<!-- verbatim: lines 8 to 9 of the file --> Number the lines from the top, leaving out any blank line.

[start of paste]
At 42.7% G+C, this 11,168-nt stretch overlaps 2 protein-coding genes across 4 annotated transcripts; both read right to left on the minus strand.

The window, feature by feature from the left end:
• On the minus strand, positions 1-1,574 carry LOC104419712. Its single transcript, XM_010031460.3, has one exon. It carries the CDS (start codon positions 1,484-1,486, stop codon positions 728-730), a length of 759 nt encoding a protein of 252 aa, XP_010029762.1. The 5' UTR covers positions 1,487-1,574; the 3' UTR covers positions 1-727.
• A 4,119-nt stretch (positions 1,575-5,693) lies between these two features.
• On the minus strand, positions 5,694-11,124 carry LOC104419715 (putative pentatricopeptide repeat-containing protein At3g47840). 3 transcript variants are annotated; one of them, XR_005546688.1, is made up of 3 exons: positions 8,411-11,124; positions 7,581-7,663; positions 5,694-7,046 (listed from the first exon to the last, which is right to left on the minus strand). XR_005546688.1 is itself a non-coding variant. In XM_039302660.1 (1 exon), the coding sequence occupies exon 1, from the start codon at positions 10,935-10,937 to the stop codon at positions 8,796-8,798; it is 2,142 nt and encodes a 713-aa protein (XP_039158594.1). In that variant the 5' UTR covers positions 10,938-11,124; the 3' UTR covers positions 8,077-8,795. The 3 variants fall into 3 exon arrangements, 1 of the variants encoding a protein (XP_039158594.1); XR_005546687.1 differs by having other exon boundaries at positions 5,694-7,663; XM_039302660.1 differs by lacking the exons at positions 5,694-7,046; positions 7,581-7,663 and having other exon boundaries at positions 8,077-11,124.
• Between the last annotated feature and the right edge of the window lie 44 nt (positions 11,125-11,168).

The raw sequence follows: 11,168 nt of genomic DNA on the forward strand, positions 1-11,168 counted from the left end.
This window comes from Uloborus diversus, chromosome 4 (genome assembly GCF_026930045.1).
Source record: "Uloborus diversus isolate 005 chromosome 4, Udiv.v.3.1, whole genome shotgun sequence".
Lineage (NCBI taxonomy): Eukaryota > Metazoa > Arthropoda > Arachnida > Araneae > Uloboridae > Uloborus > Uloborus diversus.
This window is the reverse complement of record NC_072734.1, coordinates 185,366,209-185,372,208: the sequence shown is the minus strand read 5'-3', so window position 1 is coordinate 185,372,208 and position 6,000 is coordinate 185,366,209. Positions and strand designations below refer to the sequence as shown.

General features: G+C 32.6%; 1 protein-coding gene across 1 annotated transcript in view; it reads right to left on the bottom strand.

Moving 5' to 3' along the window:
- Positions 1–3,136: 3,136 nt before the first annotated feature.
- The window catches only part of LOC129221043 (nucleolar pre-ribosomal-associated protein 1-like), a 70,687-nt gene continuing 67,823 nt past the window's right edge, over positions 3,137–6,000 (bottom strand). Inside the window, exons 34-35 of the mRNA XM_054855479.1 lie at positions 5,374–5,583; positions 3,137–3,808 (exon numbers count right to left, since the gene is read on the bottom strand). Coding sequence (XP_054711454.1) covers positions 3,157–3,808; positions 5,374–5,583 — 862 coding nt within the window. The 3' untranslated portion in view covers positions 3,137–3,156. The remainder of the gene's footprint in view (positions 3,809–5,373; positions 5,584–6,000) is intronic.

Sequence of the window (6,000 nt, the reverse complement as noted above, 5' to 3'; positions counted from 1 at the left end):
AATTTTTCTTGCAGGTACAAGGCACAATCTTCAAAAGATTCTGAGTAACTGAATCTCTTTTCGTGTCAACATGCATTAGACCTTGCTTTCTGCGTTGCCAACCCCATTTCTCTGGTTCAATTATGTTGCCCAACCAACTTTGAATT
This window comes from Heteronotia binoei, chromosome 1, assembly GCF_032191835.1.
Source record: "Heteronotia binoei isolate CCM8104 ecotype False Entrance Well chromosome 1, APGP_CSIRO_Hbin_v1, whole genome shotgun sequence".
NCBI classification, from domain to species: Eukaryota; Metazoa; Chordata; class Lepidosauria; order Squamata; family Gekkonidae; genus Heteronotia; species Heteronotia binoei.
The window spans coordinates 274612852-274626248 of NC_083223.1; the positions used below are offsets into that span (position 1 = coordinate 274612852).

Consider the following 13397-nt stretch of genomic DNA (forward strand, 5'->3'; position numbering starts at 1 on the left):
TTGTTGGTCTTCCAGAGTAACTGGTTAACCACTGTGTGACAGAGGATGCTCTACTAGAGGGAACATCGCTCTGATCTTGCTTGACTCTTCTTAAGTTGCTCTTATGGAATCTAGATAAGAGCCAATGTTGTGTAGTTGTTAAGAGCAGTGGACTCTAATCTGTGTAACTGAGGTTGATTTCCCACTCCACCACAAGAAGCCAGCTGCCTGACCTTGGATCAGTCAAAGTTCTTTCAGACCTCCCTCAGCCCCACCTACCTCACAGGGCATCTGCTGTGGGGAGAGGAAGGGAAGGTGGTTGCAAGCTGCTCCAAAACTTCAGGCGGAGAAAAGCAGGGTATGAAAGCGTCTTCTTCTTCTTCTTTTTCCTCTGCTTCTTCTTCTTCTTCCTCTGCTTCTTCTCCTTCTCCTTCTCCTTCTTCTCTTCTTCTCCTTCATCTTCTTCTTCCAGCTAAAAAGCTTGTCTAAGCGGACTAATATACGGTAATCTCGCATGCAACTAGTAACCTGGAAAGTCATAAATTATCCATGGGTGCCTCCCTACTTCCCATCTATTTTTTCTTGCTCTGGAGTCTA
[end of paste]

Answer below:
This window comes from Uloborus diversus, chromosome 4 (genome assembly GCF_026930045.1).
Source record: "Uloborus diversus isolate 005 chromosome 4, Udiv.v.3.1, whole genome shotgun sequence".